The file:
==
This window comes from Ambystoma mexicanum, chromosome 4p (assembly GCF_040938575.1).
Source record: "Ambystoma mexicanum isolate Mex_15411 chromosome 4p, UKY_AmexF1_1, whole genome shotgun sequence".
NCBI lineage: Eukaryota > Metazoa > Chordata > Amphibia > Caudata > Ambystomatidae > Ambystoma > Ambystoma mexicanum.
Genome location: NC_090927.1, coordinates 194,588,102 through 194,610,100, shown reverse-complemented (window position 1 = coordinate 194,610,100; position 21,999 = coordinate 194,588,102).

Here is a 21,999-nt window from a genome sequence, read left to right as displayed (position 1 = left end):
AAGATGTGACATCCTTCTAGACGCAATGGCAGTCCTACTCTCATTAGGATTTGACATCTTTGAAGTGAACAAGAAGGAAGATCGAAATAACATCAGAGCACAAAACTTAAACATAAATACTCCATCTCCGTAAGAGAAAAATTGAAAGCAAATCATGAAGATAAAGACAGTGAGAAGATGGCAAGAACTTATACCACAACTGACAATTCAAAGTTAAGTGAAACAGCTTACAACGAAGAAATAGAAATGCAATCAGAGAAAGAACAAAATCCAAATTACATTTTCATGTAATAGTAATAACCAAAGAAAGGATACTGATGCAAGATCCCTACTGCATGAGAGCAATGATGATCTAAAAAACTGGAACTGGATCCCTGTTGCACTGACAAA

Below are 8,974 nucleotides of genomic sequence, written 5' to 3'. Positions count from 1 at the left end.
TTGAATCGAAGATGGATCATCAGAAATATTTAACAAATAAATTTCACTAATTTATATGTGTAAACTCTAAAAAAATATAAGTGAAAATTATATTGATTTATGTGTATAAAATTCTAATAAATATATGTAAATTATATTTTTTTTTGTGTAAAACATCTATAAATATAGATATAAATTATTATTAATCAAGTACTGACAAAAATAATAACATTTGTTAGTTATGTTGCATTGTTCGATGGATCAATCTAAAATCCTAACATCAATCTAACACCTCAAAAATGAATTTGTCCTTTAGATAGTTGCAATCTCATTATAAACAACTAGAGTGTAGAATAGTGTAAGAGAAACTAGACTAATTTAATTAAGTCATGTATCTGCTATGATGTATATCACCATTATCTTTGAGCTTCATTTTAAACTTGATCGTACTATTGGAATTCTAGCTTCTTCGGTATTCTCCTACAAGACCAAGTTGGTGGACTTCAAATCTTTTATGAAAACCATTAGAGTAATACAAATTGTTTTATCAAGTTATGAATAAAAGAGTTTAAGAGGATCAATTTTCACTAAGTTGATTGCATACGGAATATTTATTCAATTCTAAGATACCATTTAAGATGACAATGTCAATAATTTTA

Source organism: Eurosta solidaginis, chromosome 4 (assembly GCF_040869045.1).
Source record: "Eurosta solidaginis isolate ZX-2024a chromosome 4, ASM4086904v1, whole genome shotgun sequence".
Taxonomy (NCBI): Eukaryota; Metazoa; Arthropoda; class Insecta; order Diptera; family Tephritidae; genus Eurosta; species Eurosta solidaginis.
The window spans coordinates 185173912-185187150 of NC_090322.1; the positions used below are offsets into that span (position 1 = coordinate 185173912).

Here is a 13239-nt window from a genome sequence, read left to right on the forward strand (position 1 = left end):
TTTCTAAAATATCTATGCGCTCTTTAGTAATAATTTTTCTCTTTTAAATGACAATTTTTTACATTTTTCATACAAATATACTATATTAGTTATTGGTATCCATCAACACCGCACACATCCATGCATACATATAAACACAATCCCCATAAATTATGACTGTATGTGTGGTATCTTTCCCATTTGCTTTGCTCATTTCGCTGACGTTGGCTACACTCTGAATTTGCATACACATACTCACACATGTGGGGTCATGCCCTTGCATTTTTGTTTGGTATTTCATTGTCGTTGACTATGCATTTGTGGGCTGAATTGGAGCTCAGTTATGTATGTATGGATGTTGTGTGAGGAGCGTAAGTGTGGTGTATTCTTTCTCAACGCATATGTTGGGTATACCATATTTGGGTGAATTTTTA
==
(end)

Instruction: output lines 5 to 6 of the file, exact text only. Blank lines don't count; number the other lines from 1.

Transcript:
Here is a 21,999-nt window from a genome sequence, read left to right as displayed (position 1 = left end):
AAGATGTGACATCCTTCTAGACGCAATGGCAGTCCTACTCTCATTAGGATTTGACATCTTTGAAGTGAACAAGAAGGAAGATCGAAATAACATCAGAGCACAAAACTTAAACATAAATACTCCATCTCCGTAAGAGAAAAATTGAAAGCAAATCATGAAGATAAAGACAGTGAGAAGATGGCAAGAACTTATACCACAACTGACAATTCAAAGTTAAGTGAAACAGCTTACAACGAAGAAATAGAAATGCAATCAGAGAAAGAACAAAATCCAAATTACATTTTCATGTAATAGTAATAACCAAAGAAAGGATACTGATGCAAGATCCCTACTGCATGAGAGCAATGATGATCTAAAAAACTGGAACTGGATCCCTGTTGCACTGACAAA